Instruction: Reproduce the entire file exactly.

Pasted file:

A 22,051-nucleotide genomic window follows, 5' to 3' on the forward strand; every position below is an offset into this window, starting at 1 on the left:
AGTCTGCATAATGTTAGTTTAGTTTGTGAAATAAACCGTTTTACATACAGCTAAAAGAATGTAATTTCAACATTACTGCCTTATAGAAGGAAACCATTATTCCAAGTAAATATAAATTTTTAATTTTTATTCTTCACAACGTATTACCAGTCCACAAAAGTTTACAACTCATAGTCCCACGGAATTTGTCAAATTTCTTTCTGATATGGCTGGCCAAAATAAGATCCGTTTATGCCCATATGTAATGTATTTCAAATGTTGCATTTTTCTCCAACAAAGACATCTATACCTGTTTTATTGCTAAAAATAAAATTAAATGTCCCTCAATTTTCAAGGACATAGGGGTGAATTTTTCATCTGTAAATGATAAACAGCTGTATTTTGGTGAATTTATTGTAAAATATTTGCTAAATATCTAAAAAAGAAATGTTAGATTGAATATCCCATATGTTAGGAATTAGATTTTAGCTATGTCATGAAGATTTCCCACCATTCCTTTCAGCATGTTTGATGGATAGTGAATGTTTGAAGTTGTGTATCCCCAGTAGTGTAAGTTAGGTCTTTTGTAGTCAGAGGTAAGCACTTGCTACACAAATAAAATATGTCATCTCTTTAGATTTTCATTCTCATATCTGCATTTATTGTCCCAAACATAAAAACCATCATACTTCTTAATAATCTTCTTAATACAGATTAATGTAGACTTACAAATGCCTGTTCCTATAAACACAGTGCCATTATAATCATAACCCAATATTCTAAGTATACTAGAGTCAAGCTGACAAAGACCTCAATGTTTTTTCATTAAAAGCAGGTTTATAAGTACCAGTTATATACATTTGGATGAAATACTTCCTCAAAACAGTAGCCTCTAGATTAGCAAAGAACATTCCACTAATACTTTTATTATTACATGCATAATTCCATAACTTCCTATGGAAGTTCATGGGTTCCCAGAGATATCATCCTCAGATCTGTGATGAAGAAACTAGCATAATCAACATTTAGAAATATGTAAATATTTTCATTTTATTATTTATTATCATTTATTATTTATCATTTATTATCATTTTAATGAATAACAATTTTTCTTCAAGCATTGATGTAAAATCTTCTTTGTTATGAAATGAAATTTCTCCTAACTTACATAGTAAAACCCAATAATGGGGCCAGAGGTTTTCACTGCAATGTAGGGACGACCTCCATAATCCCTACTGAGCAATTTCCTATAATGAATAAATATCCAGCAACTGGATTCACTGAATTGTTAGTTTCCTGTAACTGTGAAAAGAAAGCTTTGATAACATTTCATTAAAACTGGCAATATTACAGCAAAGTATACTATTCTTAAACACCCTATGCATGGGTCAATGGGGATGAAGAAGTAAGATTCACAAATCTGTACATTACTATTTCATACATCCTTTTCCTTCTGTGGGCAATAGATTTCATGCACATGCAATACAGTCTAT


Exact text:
A 22,051-nucleotide genomic window follows, 5' to 3' on the forward strand; every position below is an offset into this window, starting at 1 on the left:
AGTCTGCATAATGTTAGTTTAGTTTGTGAAATAAACCGTTTTACATACAGCTAAAAGAATGTAATTTCAACATTACTGCCTTATAGAAGGAAACCATTATTCCAAGTAAATATAAATTTTTAATTTTTATTCTTCACAACGTATTACCAGTCCACAAAAGTTTACAACTCATAGTCCCACGGAATTTGTCAAATTTCTTTCTGATATGGCTGGCCAAAATAAGATCCGTTTATGCCCATATGTAATGTATTTCAAATGTTGCATTTTTCTCCAACAAAGACATCTATACCTGTTTTATTGCTAAAAATAAAATTAAATGTCCCTCAATTTTCAAGGACATAGGGGTGAATTTTTCATCTGTAAATGATAAACAGCTGTATTTTGGTGAATTTATTGTAAAATATTTGCTAAATATCTAAAAAAGAAATGTTAGATTGAATATCCCATATGTTAGGAATTAGATTTTAGCTATGTCATGAAGATTTCCCACCATTCCTTTCAGCATGTTTGATGGATAGTGAATGTTTGAAGTTGTGTATCCCCAGTAGTGTAAGTTAGGTCTTTTGTAGTCAGAGGTAAGCACTTGCTACACAAATAAAATATGTCATCTCTTTAGATTTTCATTCTCATATCTGCATTTATTGTCCCAAACATAAAAACCATCATACTTCTTAATAATCTTCTTAATACAGATTAATGTAGACTTACAAATGCCTGTTCCTATAAACACAGTGCCATTATAATCATAACCCAATATTCTAAGTATACTAGAGTCAAGCTGACAAAGACCTCAATGTTTTTTCATTAAAAGCAGGTTTATAAGTACCAGTTATATACATTTGGATGAAATACTTCCTCAAAACAGTAGCCTCTAGATTAGCAAAGAACATTCCACTAATACTTTTATTATTACATGCATAATTCCATAACTTCCTATGGAAGTTCATGGGTTCCCAGAGATATCATCCTCAGATCTGTGATGAAGAAACTAGCATAATCAACATTTAGAAATATGTAAATATTTTCATTTTATTATTTATTATCATTTATTATTTATCATTTATTATCATTTTAATGAATAACAATTTTTCTTCAAGCATTGATGTAAAATCTTCTTTGTTATGAAATGAAATTTCTCCTAACTTACATAGTAAAACCCAATAATGGGGCCAGAGGTTTTCACTGCAATGTAGGGACGACCTCCATAATCCCTACTGAGCAATTTCCTATAATGAATAAATATCCAGCAACTGGATTCACTGAATTGTTAGTTTCCTGTAACTGTGAAAAGAAAGCTTTGATAACATTTCATTAAAACTGGCAATATTACAGCAAAGTATACTATTCTTAAACACCCTATGCATGGGTCAATGGGGATGAAGAAGTAAGATTCACAAATCTGTACATTACTATTTCATACATCCTTTTCCTTCTGTGGGCAATAGATTTCATGCACATGCAATACAGTCTAT